One week after an embarrassing brawl between pro-government and opposition members of Yerevan’s municipal council, Mayor Taron Markarian has decided to ban reporters from attending its further sessions.
Markarian’s spokesman, Artur Gevorgian, told RFE/RL’s Armenian service (Azatutyun.am) on Wednesday that they will now be able to watch council debates only through monitors to be placed in a separate press room. He insisted that the measure will not restrict media coverage of the legislature empowered to elect the city’s mayor.
“You don’t have to be in the council auditorium,” said Gevorgian. “That must not be seen as a restriction in any way. Journalists will continue to move freely inside the [municipality] building on the days of council sessions.”
Markarian told his lawyers and press officers on February 19 to propose ways of “regulating” the work of the press corps accredited by the municipality. The order came six days after a violent clash witnessed by a large number of reporters.
Two members of the city council representing the opposition Yerkir Tsirani party were confronted by their pro-government colleagues when they tried to hand Markarian glass containers filled with sewage collected from a damaged sewer pipe in the city’s Nubarashen district.
Yerkir Tsirani’s Marina Khachatrian, slapped a male councilor representing the ruling Republican Party (HHK) after being jostled by him. The latter slapped Khachatrian while another HHK councilor puller her hair in response. Khachatrian and two other Yerkir Tsirani members, including the party leader Zaruhi Postanjian, were then physically forced to leave the hall.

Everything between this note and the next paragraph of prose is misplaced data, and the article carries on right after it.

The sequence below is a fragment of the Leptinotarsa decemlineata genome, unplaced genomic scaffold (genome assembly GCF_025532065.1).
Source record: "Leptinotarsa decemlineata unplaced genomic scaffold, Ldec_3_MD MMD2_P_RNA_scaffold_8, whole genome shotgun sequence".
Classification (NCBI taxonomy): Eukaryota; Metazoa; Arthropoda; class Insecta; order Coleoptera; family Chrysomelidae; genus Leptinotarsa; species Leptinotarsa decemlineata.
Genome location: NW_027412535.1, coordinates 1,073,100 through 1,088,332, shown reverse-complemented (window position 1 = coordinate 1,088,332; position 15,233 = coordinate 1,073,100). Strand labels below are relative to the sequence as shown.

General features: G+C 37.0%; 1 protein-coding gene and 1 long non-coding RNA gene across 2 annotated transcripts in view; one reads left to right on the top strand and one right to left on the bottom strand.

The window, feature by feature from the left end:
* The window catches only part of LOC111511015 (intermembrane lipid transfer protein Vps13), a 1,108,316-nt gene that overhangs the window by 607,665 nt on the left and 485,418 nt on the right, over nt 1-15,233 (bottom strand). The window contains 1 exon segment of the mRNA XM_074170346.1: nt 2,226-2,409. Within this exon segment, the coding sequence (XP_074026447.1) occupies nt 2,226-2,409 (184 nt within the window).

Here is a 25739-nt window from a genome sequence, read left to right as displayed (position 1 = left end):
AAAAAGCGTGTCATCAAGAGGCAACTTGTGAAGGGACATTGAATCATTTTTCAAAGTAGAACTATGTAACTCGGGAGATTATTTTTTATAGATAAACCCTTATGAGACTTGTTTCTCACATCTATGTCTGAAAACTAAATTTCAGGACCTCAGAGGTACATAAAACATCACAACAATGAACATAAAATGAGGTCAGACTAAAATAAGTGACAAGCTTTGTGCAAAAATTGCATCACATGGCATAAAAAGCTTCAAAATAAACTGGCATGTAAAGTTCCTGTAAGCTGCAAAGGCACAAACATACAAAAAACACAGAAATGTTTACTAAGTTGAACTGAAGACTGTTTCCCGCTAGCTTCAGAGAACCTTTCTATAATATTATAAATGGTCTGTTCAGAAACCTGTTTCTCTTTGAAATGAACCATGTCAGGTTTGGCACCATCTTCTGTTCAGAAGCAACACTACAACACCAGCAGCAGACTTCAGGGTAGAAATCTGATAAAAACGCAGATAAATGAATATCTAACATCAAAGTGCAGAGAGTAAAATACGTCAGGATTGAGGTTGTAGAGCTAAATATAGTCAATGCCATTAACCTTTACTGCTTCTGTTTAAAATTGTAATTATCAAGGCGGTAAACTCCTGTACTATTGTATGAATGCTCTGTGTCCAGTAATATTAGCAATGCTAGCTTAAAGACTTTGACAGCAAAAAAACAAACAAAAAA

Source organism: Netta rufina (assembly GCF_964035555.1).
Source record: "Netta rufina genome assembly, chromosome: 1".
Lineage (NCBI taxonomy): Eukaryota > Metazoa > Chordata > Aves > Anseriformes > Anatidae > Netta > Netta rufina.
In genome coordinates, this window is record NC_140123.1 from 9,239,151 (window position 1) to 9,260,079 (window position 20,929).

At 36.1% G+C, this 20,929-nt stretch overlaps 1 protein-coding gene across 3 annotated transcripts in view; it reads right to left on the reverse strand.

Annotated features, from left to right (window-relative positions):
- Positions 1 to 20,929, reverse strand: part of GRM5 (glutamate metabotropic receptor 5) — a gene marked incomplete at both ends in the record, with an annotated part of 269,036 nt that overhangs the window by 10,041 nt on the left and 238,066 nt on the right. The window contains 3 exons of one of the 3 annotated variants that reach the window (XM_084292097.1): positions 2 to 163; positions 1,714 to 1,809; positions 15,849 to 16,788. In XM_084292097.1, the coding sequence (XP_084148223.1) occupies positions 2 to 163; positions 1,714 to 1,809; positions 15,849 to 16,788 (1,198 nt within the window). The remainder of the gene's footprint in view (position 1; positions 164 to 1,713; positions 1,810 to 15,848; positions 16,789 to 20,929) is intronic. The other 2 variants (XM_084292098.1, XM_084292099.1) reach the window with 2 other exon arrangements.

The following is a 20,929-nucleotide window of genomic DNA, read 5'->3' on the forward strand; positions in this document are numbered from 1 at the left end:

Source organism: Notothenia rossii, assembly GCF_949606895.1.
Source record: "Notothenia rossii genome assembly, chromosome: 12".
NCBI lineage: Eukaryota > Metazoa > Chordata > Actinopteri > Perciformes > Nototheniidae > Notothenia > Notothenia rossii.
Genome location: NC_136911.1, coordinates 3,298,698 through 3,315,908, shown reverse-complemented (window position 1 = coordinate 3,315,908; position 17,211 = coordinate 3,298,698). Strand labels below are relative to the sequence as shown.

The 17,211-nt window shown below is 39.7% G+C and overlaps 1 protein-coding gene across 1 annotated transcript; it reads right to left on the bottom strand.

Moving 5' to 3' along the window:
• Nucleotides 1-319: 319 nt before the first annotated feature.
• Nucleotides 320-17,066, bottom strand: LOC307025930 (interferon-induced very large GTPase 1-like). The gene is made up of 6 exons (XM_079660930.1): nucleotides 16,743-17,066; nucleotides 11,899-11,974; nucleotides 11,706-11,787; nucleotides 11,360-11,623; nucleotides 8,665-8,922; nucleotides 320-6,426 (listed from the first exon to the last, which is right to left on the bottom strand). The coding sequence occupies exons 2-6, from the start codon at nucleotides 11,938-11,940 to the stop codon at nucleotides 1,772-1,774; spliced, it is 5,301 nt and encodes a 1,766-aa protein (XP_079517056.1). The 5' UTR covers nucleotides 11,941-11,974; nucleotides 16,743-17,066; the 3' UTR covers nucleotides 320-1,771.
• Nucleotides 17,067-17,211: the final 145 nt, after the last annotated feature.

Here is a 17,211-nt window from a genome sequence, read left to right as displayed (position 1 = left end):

Postanjian and her associates have often argued with HHK councilors during sessions of the council elected last May. Journalists have repeatedly witnessed and reported on insults shouted by Markarian’s loyalists at the three outspoken women.
Gevorgian claimed that the mayor’s decision to bar the press from council sessions is not aimed at covering up more such incidents. He said that the municipal administration will install more video cameras in the chamber to ensure the transparency of proceedings. The official noted, however, that live broadcasts of debates could be interrupted in case of “hooliganism” on the part of councilors.
Markarian’s actions following the February 13 incident have drawn criticism from Armenia’s leading media associations. The chairwoman of the Union of Journalists of Armenia, Satik Seyranian, said they could “impede legitimate professional activities of reporters” when she met the mayor on Wednesday. Markarian denied creating such obstacles.